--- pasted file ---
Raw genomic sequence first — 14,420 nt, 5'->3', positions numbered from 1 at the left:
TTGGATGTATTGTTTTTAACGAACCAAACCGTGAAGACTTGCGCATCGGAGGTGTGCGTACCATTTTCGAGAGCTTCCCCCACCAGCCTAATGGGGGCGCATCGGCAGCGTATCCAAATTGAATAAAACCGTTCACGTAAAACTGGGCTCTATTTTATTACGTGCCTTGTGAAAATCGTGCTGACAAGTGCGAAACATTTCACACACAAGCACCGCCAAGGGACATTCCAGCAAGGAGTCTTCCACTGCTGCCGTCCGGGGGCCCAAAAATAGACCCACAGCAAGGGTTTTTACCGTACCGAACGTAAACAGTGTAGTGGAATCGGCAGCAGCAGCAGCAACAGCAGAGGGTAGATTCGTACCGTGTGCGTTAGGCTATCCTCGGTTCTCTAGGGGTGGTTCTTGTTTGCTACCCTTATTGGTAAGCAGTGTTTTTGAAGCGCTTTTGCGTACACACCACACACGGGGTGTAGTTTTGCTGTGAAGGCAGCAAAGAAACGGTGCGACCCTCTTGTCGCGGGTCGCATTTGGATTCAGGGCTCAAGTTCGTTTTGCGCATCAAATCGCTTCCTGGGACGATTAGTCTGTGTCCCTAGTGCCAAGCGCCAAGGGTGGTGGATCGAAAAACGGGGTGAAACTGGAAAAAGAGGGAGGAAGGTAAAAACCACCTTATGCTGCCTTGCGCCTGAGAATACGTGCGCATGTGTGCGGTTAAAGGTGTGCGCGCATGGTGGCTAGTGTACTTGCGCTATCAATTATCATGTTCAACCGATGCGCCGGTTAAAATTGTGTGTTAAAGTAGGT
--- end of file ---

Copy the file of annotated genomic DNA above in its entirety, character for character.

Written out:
Raw genomic sequence first — 14,420 nt, 5'->3', positions numbered from 1 at the left:
TTGGATGTATTGTTTTTAACGAACCAAACCGTGAAGACTTGCGCATCGGAGGTGTGCGTACCATTTTCGAGAGCTTCCCCCACCAGCCTAATGGGGGCGCATCGGCAGCGTATCCAAATTGAATAAAACCGTTCACGTAAAACTGGGCTCTATTTTATTACGTGCCTTGTGAAAATCGTGCTGACAAGTGCGAAACATTTCACACACAAGCACCGCCAAGGGACATTCCAGCAAGGAGTCTTCCACTGCTGCCGTCCGGGGGCCCAAAAATAGACCCACAGCAAGGGTTTTTACCGTACCGAACGTAAACAGTGTAGTGGAATCGGCAGCAGCAGCAGCAACAGCAGAGGGTAGATTCGTACCGTGTGCGTTAGGCTATCCTCGGTTCTCTAGGGGTGGTTCTTGTTTGCTACCCTTATTGGTAAGCAGTGTTTTTGAAGCGCTTTTGCGTACACACCACACACGGGGTGTAGTTTTGCTGTGAAGGCAGCAAAGAAACGGTGCGACCCTCTTGTCGCGGGTCGCATTTGGATTCAGGGCTCAAGTTCGTTTTGCGCATCAAATCGCTTCCTGGGACGATTAGTCTGTGTCCCTAGTGCCAAGCGCCAAGGGTGGTGGATCGAAAAACGGGGTGAAACTGGAAAAAGAGGGAGGAAGGTAAAAACCACCTTATGCTGCCTTGCGCCTGAGAATACGTGCGCATGTGTGCGGTTAAAGGTGTGCGCGCATGGTGGCTAGTGTACTTGCGCTATCAATTATCATGTTCAACCGATGCGCCGGTTAAAATTGTGTGTTAAAGTAGGT